And yet nowadays we might think such conversations emerging as an outgrowth of blogging, a place where connections are made. In the early to mid ‘70s we would have said the same thing about smoking pot. Both the sense of openness and synch were a big part of then, at least they were for me. Nowadays I can’t imagine folks my age using pot as a way to break down barriers and create an emotional bond, but I think those who look to the genesis of blogging only from the perspective of networked computers are missing a part of our history that we should tie into. Conversations about pot smoking are probably rightly censored, especially in household like mine with young adolescent kids. They are entitled to learn about my own experiences in this regard, calling them either “finding self” or “indiscretions” as they see fit, but it should be their curiosity that drives such discovery and until they express such on their own I’m quite willing to help preserve their sense of innocence. So I for one will not be further drawing ties of this sort. Nevertheless, it seems to me an obvious connection to bring out and I encourage others whose children have already left the nest to explore it in depth.
True to her promise, Barbara gave a full explication of how she teaches the first two weeks of the semester in her second post after her visit here. There was a lot of interest here in the scaffolding of that, given how much of a point she made that the students are not ready to blog as a well functioning community at the outset of the courses. So I found her Cracking Open the Course page quite interesting and from there I read Charles’ Knowledge Tree, the one other students were to read for inspiration.
But I’m afraid from there I lost track of teaching the first two weeks and instead found myself in my own past, the first two years of graduate school at Northwestern, and where Charles’ recollections are of romance and nostalgia mine are of intense cold, austerity, and a lack of humanity. I lived four blocks from the Howard Street El stop, along Sheridan Road right before the bend around the cemetery that serves to separate Chicago from Evanston. My first winter there we had a day where it was minus 26 degrees (minus 72 with the wind chill factor). I had never experienced anything like that. The second year we had the big snow, the storm (and the lack of getting the plows out on a Sunday morning) that got Jane Byrne elected mayor. My car was buried under the snow for 6 weeks, which was just as well because there was no place else to park it. During that time I had to take the El to school. And most of my meals were canned soup and sandwiches, because I couldn’t do real grocery shopping and had to buy stuff from the convenience store on the corner.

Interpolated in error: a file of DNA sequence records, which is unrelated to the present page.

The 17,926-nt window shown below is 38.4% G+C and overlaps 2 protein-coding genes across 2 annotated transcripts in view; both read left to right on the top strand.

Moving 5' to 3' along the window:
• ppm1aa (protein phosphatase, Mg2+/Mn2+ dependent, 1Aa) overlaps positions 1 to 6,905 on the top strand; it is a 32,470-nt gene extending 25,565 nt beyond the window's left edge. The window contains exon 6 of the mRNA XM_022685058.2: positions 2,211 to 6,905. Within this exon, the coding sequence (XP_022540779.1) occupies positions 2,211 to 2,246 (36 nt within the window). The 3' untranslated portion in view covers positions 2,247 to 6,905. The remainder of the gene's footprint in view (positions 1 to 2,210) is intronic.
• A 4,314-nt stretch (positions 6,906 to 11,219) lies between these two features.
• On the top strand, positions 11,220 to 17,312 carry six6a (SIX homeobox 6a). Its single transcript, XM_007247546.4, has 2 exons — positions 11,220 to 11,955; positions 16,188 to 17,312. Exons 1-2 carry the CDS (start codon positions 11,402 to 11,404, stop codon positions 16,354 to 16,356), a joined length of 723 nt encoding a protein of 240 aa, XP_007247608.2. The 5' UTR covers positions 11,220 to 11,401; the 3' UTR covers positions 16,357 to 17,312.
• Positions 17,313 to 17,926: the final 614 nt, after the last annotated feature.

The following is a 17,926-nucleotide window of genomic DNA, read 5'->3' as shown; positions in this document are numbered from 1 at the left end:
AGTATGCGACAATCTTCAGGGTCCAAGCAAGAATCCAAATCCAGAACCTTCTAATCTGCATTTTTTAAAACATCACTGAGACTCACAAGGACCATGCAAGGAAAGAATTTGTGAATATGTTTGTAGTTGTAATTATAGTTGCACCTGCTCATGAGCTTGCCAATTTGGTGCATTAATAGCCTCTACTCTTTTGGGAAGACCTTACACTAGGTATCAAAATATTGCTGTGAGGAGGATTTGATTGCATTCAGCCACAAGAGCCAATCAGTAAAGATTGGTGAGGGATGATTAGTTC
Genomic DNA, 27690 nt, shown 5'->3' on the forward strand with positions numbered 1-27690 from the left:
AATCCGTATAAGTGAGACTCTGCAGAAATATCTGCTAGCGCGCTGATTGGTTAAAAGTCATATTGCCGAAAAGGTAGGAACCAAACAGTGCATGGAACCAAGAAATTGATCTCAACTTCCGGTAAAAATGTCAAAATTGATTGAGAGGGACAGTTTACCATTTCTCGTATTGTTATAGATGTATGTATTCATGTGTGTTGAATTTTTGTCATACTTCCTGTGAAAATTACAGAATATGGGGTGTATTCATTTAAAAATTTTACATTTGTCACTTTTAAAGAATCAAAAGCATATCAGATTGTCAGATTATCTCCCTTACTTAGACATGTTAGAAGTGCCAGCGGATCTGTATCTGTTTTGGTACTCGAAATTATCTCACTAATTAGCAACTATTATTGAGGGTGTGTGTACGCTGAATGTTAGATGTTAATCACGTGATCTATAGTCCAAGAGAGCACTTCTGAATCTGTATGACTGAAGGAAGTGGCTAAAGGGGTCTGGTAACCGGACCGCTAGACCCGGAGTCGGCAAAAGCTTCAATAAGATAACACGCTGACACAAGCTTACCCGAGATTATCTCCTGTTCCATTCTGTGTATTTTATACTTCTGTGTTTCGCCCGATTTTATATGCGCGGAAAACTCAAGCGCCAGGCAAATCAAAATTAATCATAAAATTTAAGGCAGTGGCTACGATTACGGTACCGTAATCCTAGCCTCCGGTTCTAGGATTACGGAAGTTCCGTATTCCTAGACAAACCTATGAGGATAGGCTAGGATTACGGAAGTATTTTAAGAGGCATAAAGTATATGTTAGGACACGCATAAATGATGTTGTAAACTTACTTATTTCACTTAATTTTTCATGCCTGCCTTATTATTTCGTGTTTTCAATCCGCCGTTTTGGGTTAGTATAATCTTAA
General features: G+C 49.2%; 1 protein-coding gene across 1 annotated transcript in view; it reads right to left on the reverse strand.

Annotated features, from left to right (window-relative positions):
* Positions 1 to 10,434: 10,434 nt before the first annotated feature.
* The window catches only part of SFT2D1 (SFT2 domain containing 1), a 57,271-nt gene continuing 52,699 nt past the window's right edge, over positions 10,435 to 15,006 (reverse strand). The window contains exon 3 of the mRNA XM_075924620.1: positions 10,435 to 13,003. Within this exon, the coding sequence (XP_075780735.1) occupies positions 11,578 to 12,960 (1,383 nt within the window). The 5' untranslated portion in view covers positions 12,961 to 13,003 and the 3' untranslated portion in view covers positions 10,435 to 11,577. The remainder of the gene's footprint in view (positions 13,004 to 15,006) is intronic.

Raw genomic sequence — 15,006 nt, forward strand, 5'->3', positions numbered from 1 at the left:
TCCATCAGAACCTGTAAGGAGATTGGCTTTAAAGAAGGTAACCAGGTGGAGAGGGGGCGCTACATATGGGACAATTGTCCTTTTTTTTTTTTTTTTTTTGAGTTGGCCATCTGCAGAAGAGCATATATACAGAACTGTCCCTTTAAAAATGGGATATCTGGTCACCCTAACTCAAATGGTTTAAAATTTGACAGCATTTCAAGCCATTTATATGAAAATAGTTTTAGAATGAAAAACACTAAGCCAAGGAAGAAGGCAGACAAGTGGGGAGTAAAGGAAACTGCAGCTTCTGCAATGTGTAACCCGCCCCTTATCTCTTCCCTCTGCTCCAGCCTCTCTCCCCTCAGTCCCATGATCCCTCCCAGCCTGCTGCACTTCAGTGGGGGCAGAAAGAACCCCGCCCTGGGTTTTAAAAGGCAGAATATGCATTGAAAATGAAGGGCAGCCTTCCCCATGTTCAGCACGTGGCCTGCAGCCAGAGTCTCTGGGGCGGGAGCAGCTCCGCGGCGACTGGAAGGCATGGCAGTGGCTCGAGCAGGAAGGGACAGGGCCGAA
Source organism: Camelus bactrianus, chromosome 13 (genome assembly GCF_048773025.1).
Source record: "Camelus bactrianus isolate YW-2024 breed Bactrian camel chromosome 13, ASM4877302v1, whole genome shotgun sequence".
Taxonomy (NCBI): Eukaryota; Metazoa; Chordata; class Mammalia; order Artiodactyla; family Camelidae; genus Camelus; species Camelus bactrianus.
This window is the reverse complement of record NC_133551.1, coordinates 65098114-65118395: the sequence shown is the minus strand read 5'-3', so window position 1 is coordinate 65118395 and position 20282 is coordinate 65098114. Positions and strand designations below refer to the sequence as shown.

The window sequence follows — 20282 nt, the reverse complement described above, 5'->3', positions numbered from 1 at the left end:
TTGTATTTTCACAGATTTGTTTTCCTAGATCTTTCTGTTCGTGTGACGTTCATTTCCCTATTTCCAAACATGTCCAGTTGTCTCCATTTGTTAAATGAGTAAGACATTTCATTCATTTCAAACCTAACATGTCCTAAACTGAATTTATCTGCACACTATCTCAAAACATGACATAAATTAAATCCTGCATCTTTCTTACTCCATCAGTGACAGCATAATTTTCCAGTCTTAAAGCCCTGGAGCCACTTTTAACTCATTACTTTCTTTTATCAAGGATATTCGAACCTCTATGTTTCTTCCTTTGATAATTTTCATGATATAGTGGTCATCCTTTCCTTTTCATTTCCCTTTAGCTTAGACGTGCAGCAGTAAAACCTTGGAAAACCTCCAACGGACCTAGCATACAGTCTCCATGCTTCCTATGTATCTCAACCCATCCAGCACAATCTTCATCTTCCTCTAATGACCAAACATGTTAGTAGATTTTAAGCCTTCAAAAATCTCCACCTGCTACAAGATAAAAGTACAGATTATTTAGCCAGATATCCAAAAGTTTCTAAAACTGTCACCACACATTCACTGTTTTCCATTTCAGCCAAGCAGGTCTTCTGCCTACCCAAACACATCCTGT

The brutality of the weather matched what I was experiencing in the econ graduate program. Two of the students dropped out in the second quarter – many of the students weren’t prepared for the intellectual rigor of the program – and while that was evident I was miffed that the program seemingly expressed no concern for the well being of these people. That second quarter we had Macro from Bob Gordon, someone who has done interesting empirical research on productivity growth or the lack thereof, but who as a teacher offered very little when it came to people skills, he looked at the floor rather than at us when he was lecturing, and who because he was the director of financial aid at the time and could use performance in his class as a metric for who was meritorious in that regard and because aid was comparatively scarce at the time created a terrorizing effect hurt the self-esteem of many, including some who did ultimately get their doctorates from NU. Whether my classmates and I would have been more into arguing about the economics in our free time outside of class had our instruction been less like The Paper Chase, I can’t say.
I must add here that with the Math Center faculty and students I fell into by the third quarter of the first year there wasn’t this type of tone, but the rest of the students in my cohort weren’t really involved with the Math Center and so I had the same sense of isolation about my studies as I had as an undergraduate, but in the undergraduate setting it made sense. In grad school I hung around with Econ classmates socially and that social life was not intellectual about the economics.
So I lost an opportunity to learn about vigorous intellectual argument and that truth might emerge from that even if the conversation gets heated at time. This is clearly the approach of Milton Friedman. Seminars at Chicago were well known to produce smoke as well as light and if there were a flaw in the paper, the presenter might not be able to get through the session. During the late ’80s and early ‘90s we had a Chicago economist here, Pablo Spiller, who was the senior Industrial Organization guy and who ran his workshop in the Chicago style. I became one of those people who gave harsh critique to the presenter and it was a role I liked because my technical training encouraged me to find the flaw in the argument/model.